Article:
files that end with a ~.
This setting lets you write a kind of global .gitignore file. If you create a
~/.gitignore_global file with these contents:
*~
.DS_Store
…and you run git config --global core.excludesfile ~/.gitignore_global, Git will never again bother you about those files.
HELP.AUTOCORRECT
If you mistype a command, it shows you something like this:
$ git chekcout master
git: 'chekcout' is not a git command. See 'git --help'.
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Git Configuration
Did you mean this?
checkout
Git helpfully tries to figure out what you meant, but it still refuses to do it. If
you set help.autocorrect to 1, Git will actually run this command for you:
$ git chekcout master
WARNING: You called a Git command named 'chekcout', which does not exist.
Continuing under the assumption that you meant 'checkout'
in 0.1 seconds automatically...
Note that “0.1 seconds” business. help.autocorrect is actually an integer
which represents tenths of a second. So if you set it to 50, Git will give you 5
seconds to change your mind before executing the autocorrected command.
Colors in Git
Git fully supports colored terminal output, which greatly aids in visually parsing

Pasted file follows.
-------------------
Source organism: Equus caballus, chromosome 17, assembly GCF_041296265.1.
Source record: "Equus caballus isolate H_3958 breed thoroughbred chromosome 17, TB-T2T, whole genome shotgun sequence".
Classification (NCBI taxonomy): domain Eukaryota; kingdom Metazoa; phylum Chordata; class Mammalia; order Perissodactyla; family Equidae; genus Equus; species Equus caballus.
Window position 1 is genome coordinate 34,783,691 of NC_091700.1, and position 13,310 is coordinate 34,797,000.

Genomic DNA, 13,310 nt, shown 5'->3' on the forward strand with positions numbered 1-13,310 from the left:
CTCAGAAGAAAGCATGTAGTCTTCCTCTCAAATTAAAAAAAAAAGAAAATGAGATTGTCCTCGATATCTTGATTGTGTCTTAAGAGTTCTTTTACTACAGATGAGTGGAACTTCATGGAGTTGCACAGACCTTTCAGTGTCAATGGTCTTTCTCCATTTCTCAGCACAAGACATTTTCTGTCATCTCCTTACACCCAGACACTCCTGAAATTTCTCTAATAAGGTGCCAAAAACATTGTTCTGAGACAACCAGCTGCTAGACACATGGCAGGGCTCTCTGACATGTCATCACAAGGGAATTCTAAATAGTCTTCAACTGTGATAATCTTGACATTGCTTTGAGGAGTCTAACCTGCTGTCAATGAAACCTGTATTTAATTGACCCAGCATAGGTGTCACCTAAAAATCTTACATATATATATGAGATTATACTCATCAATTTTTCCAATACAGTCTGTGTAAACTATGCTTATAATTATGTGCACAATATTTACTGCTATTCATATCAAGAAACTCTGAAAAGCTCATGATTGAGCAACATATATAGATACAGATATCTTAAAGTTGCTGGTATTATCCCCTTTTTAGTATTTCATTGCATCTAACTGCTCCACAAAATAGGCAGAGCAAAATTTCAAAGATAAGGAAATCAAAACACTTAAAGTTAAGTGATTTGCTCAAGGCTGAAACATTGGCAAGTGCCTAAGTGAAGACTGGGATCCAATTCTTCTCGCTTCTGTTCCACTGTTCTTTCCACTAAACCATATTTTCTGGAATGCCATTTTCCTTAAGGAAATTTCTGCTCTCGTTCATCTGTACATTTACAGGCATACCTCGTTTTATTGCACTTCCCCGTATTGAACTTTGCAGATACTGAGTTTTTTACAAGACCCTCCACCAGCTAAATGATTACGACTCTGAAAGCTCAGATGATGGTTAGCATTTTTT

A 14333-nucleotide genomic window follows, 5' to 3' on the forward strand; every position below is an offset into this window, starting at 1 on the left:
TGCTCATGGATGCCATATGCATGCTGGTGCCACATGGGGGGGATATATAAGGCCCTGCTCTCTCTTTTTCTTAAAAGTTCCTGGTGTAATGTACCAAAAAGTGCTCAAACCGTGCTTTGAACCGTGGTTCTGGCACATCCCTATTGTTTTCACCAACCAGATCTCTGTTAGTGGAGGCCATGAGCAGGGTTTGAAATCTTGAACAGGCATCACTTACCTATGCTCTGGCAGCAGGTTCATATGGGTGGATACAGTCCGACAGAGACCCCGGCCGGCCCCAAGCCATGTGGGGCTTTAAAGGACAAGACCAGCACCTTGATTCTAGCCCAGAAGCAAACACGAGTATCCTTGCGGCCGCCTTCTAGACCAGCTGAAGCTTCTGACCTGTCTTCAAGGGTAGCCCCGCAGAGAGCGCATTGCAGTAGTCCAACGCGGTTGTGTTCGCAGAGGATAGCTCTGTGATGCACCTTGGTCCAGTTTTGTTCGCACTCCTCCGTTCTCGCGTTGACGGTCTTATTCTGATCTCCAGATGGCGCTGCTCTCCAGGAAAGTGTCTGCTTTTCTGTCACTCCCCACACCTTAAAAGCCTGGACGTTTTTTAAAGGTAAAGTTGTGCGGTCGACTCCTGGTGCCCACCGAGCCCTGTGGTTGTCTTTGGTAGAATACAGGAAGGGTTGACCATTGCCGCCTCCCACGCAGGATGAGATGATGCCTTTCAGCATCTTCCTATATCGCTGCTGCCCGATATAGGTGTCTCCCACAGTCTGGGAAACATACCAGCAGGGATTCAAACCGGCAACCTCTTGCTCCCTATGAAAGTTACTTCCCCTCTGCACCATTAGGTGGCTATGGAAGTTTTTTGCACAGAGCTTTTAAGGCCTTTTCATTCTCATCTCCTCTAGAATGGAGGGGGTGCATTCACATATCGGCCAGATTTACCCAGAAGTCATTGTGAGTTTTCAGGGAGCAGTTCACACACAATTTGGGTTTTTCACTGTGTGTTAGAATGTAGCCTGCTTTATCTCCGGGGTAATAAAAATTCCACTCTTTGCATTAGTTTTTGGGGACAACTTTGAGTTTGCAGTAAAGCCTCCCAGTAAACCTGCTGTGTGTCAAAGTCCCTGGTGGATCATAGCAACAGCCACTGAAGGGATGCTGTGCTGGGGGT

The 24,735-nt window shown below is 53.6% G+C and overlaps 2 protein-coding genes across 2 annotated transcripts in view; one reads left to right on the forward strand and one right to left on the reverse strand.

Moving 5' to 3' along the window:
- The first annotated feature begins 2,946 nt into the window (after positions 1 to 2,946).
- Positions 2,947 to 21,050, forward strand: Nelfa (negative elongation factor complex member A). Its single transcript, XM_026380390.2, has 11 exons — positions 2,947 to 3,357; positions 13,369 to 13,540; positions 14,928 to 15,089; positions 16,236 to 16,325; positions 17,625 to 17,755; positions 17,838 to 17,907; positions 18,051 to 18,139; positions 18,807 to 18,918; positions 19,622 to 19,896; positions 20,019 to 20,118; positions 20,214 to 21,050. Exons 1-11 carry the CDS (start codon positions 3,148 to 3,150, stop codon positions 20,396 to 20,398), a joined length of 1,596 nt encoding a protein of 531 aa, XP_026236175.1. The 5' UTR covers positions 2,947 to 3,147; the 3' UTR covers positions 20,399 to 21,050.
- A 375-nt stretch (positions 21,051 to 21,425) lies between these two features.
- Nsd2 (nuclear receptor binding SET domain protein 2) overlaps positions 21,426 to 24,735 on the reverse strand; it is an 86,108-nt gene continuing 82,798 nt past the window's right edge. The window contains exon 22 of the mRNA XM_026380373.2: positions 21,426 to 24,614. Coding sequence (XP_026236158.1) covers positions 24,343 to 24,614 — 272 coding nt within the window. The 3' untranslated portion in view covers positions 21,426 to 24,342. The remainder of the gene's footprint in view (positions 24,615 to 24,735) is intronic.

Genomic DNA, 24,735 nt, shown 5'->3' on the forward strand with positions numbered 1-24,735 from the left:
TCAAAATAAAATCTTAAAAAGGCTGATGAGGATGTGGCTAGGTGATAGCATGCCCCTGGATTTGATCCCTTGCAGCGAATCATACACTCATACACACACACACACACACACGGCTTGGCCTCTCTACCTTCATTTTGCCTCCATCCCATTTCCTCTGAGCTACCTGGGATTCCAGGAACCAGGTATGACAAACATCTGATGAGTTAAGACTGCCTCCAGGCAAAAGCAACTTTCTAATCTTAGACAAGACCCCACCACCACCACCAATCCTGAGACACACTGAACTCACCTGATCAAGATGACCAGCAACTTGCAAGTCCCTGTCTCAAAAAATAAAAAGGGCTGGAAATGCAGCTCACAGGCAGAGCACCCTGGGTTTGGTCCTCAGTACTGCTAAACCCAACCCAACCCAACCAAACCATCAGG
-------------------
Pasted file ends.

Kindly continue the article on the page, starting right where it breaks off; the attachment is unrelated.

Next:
command output quickly and easily. A number of options can help you set the
coloring to your preference.
COLOR.UI
Git automatically colors most of its output, but there’s a master switch if you
don’t like this behavior. To turn off all Git’s colored terminal output, do this:
$ git config --global color.ui false
The default setting is auto, which colors output when it’s going straight to a
terminal, but omits the color-control codes when the output is redirected to a
pipe or a file.
You can also set it to always to ignore the difference between terminals and
pipes. You’ll rarely want this; in most scenarios, if you want color codes in your
redirected output, you can instead pass a --color flag to the Git command to
force it to use color codes. The default setting is almost always what you’ll
want.
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COLOR.*
If you want to be more specific about which commands are colored and how,